No particular "niche" capabilities or skills made the Chinese collectively stand out from the rest of the MINURSO observers, but they did have one noticeable and universal weakness-poor driving skills. China's vehicle population at that time was small; also, presumably, officers from the big cities would not have needed to drive in China, and if they did, trained military drivers would usually have been available. Whether for these or other reasons, however, the Chinese officers were not car owners, by and large, and they had a particularly difficult time (though they were not the only ones) handling the MINURSO four-by-four, standard-transmission vehicles in desert conditions. The Chinese officers had evidently been put through a quick course in driving and maintenance, but this did not replace a lifetime of driving experience. The driving conditions in the Sahara were brutal, and the vehicles, although modified to meet the harsh terrain, were not indestructible.
As a matter of pride, the Chinese would not admit to their poor driving skills but to a man resolutely tried to improve. Many took up the offer of additional driving instruction from American UNMOs, and the latter were impressed with their motivation. One U.S. officer successfully taught a Chinese UNMO the difficult mission of backing up the team's pickup truck with the site trash trailer hitched behind; the Chinese officer insisted on being the "permanent trash driver" for the rest of the mission.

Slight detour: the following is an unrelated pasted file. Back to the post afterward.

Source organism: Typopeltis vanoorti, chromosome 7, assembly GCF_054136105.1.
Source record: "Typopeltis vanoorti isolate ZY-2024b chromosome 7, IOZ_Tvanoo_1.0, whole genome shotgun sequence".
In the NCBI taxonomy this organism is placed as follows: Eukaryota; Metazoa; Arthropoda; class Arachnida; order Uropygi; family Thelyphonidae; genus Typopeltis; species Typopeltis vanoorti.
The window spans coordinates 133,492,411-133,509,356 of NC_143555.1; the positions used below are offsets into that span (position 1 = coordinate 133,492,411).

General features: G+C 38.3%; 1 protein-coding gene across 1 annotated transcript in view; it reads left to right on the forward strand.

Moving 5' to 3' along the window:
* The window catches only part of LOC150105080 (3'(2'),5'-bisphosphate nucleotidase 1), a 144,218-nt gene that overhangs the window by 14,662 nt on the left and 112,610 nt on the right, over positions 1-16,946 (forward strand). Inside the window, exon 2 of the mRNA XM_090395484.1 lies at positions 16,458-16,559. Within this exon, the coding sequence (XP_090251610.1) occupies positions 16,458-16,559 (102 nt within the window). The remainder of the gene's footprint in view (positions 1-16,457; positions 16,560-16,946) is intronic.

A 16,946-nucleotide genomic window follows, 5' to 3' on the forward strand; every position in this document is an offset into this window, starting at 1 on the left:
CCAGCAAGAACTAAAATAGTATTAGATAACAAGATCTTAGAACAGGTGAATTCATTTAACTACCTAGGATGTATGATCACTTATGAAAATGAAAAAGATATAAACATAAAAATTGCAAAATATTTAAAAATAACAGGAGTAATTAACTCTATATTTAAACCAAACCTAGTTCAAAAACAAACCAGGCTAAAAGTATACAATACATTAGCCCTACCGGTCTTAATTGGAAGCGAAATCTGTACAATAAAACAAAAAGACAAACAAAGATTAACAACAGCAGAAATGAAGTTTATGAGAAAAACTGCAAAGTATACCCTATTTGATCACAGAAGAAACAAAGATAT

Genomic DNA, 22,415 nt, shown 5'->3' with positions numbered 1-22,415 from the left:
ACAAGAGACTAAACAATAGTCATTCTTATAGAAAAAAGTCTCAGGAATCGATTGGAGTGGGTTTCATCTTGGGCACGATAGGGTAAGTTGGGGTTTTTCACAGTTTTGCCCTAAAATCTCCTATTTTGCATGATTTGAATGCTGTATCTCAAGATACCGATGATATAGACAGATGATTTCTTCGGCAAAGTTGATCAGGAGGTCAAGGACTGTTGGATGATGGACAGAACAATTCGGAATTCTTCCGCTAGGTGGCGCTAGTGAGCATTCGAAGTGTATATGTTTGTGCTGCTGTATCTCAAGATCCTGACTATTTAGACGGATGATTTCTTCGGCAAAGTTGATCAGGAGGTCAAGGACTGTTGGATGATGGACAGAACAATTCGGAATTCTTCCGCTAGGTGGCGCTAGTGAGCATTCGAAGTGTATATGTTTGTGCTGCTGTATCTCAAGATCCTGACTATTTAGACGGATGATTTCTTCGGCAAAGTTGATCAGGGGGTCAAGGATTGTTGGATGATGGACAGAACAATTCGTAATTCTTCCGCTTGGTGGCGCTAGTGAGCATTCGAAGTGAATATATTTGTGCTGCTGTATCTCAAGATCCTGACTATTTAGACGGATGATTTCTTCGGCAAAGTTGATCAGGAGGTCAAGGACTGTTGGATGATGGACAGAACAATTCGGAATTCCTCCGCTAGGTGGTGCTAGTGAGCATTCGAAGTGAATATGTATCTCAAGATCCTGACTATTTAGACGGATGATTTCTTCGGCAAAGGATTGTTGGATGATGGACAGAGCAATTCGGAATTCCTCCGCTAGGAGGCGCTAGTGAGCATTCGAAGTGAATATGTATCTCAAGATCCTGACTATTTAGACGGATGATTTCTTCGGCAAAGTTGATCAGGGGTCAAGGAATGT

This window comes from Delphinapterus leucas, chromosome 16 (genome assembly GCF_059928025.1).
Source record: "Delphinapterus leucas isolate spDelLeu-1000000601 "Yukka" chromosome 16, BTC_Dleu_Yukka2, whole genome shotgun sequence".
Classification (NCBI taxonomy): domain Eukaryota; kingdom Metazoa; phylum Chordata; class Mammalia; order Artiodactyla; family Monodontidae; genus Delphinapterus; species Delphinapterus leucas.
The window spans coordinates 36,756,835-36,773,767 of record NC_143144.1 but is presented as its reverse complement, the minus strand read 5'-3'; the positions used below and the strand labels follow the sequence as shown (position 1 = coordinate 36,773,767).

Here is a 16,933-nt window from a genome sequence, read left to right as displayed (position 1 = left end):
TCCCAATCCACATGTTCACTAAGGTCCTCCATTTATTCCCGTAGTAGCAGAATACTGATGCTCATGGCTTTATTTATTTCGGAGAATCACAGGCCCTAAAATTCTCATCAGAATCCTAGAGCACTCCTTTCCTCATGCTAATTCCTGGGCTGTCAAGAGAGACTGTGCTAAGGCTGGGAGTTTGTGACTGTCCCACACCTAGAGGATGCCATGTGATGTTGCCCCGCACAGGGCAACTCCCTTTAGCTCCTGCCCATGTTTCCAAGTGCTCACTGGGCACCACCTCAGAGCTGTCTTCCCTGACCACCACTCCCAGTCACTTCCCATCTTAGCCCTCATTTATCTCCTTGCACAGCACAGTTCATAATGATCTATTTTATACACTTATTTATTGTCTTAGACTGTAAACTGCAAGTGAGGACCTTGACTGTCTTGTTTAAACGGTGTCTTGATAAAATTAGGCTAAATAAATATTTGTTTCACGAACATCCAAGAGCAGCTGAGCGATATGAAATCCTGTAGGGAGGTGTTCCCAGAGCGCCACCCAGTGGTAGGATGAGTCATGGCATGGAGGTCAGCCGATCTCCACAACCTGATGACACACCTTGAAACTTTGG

Chinese Military Observer Personalities
As one would expect with any country, the personalities of the Chinese UNMOs varied greatly. One American UNMO's experiences with two Chinese officers (a captain and a major) with whom he served in 1997 at a team site on the POLISARIO side captures this observation. Both of the Chinese officers spoke English well, and both were terrible drivers (though they thought the opposite). Here their similarities ended. The captain, an infantry officer, was very approachable and genuinely liked by all team-site members. He had an outgoing personality, a great sense of humor, a genuine interest in everyone at the site, and was without question a team player. He was reliable, worked hard, and never caused disputes.